Deep sea octopus gardens intrigue scientists
This is a repost blog.
Original stories appeared on KAZU and in Scientific American.
Hat tip to Metafilter for surfacing this story.
8 Nov 2019: Deep sea octopus gardens intrigue scientists (click through for many beautiful images)
By Erika Mahoney/KAZU
A team of scientists spent the week exploring an octopus garden in the Monterey Bay National Marine Sanctuary. The garden is a nursery of sorts, a place where hundreds of female octopuses come to lay and take care of their eggs. Brimming with brooding moms, it’s the largest octopus garden ever discovered.
KAZU News connected with some of the local scientists involved in the expedition while they were out at sea.
“It’s almost freezing down there. It’s clearly a place humans can’t go scuba diving,” said Chad King, lead scientist on the cruise and a research specialist with the Monterey Bay National Marine Sanctuary.
So, they rely on underwater robots. The expedition was a team effort between NOAA’s Office of National Marine Sanctuaries and Ocean Exploration Trust, a nonprofit that owns and operates the trip’s exploration vessel. It’s called E/V Nautilus. Onboard were two remotely operated vehicles, or ROVs, that can operate in the deep sea.
King says these robots, called Hercules and Argus, worked together to collect samples and capture video. As the scientists watched the footage inside the Nautilus, the public has been able to see it too, from their living rooms, classrooms and more.
Lead Scientist Chad King views underwater footage of the octopus garden inside the research vessel’s control room.
The team’s dives into the octopus garden were live streamed at nautiluslive.org. Footage showed hundreds of lavender-colored octopuses nestled among rocks and a few clinging to the robots.
It’s called the “octopus garden” in honor of the Beatles song. But also because octopuses bury the shells of the animals they eat like underwater gardners.
King says the garden is a nursery to over 1,000 female octopuses who are brooding.
“So brooding is essentially taking care of their eggs. It’s almost like a bird in a nest, nesting their eggs. So they protect them because these eggs most likely would be preyed upon by shrimp and other creatures,” King said.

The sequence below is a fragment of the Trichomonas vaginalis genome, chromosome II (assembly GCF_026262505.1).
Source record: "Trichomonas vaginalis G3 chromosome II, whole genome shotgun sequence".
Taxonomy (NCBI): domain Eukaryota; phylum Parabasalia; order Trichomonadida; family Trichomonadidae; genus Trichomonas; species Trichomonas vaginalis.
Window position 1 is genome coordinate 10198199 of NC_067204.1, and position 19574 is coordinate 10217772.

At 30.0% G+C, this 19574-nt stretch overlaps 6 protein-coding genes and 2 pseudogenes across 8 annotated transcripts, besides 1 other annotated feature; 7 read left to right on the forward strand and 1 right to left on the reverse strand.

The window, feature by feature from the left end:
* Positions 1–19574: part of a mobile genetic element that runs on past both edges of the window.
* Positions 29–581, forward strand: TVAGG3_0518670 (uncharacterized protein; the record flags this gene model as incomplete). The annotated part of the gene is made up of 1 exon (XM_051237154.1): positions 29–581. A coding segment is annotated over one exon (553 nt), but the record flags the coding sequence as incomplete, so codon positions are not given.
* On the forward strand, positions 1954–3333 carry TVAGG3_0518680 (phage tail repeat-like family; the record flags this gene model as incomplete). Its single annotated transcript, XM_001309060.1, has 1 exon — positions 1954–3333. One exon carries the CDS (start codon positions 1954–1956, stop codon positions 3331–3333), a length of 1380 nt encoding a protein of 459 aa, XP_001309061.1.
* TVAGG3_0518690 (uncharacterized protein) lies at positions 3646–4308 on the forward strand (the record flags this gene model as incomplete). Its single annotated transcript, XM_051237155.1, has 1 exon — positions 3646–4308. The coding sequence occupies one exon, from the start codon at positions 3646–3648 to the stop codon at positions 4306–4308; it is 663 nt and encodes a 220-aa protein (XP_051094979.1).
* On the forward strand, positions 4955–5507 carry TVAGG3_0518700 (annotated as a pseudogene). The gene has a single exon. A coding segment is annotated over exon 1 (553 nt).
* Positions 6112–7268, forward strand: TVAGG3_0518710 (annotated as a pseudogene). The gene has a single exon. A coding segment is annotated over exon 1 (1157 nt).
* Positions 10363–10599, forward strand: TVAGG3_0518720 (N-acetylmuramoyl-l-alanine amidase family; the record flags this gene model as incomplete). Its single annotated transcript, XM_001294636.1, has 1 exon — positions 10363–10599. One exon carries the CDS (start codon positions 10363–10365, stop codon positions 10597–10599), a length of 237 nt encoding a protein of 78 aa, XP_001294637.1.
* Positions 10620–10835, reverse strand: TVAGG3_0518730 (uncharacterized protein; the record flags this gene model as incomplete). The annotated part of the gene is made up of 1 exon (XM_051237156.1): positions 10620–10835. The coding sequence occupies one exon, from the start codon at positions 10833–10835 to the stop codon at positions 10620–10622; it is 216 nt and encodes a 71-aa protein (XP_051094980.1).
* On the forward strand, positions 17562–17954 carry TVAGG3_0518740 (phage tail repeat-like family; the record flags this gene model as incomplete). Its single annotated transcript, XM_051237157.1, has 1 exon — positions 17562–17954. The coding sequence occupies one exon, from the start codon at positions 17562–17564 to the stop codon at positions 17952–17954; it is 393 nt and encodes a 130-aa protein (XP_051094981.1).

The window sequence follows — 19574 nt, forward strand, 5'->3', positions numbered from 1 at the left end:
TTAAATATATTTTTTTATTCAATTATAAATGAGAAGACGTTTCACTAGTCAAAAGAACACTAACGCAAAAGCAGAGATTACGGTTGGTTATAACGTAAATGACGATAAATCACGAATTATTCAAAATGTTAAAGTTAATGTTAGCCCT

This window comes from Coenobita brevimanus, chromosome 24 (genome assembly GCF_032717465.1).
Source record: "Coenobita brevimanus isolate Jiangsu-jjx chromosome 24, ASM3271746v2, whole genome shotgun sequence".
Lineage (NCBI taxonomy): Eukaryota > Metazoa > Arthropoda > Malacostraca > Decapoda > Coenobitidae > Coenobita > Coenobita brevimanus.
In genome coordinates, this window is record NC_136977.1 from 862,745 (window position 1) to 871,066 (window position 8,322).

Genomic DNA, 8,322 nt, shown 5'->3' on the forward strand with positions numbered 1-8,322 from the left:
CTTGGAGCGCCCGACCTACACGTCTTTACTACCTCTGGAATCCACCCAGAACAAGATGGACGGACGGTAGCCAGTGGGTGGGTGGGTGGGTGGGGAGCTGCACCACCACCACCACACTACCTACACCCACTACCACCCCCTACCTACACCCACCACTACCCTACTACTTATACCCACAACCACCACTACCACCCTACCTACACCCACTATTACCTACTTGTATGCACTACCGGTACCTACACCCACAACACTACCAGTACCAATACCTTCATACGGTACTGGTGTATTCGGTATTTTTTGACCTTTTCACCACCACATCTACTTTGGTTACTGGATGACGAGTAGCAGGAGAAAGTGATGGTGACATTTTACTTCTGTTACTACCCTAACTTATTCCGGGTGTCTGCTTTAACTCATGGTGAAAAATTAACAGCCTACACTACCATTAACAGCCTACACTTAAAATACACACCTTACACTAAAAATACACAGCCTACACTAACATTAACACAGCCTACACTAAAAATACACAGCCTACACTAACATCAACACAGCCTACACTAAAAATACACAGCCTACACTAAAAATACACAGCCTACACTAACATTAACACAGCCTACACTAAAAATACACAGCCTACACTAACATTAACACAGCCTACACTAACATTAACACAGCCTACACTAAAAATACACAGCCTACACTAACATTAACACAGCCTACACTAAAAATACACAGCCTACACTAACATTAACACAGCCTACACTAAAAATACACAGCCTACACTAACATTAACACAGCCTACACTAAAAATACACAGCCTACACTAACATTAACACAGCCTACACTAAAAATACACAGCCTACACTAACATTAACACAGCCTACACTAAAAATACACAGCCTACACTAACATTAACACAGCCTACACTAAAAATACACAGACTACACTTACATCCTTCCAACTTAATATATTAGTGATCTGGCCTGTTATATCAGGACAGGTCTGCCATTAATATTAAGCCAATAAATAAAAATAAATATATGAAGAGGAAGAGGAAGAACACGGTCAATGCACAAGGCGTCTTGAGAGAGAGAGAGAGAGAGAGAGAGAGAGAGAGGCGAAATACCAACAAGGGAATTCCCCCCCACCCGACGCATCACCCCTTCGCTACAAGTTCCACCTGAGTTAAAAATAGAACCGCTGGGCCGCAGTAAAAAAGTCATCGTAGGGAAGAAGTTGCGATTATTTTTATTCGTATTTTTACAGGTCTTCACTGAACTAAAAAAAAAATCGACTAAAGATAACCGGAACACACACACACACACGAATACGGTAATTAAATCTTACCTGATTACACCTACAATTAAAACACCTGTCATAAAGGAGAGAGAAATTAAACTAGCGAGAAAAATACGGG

In fact, a highlight clip captured a face off between a newborn octopus and a shrimp.
Female octopuses come here to lay and take care of their eggs. The moms die soon after.
King says this is only the second cluster of brooding octopuses ever found and by far the largest. It’s located about 50 miles off the coast of San Simeon in the Davidson Seamount Management Zone. The Seamount is an extinct volcano that last erupted about 10 million years ago. It’s also home to corals and sea sponges the size of sofas. The zone was added to the protected Monterey Bay National Marine Sanctuary in 2008.
The octopus garden was first discovered in 2018 during the tail end of an expedition. King was onboard and describes the moment as a slow realization. They kept running into more and more octopuses.
“And that’s when it really hit us. This is special. This is unusual. We need to know what’s going on here,” King said.
And that’s been the mission of this trip, to figure out why these octopuses are congregating here. The underwater robots took samples from the area and collected temperature readings. King says they’ve discovered that warmer water is seeping out of the seafloor here. You can even see it shimmering in the video footage sometimes, like when asphalt shimmers on a hot summer day.
“So there’s something going on there. There’s some relationship attracting the octopus to these areas,” said King.
The public was also able to ask questions about the garden via Nautilus Live. Questions came in from around the world. Amity Wood, Education and Outreach Coordinator for the Monterey Bay National Marine Sanctuary, was also onboard. She says they video chatted with students from across the U.S.
“Usually we get our science through produced documentaries or scripted television shows. But in this case, it’s, you know, unfiltered livestream science,” Wood said.
During the expedition, scientists also captured video footage of this whale fall.
The team onboard also captured footage of a dumbo octopus, a flapjack octopus and a whale fall. A whale fall is a whale carcass that’s sunk to the ocean floor and provides nutrients for all kinds of creatures.
Although the six day trip has wrapped up, people can still view highlight videos on Nautilus Live and all of the video footage will be uploaded to YouTube.
23 Aug 2023: The Hot Secret behind a Deep-Sea ‘Octopus Garden’ (click through for images)
By Stephanie Pappas in Scientific American
Thousands of usually solitary octopuses gather to brood eggs in a special spot off California
Thousands of deep-sea octopuses gather on the flanks of a seamount off California’s coast. But until recently, scientists weren’t sure why these otherwise solitary animals were congregating. New research suggests they are seeking warmth to help their babies hatch more quickly.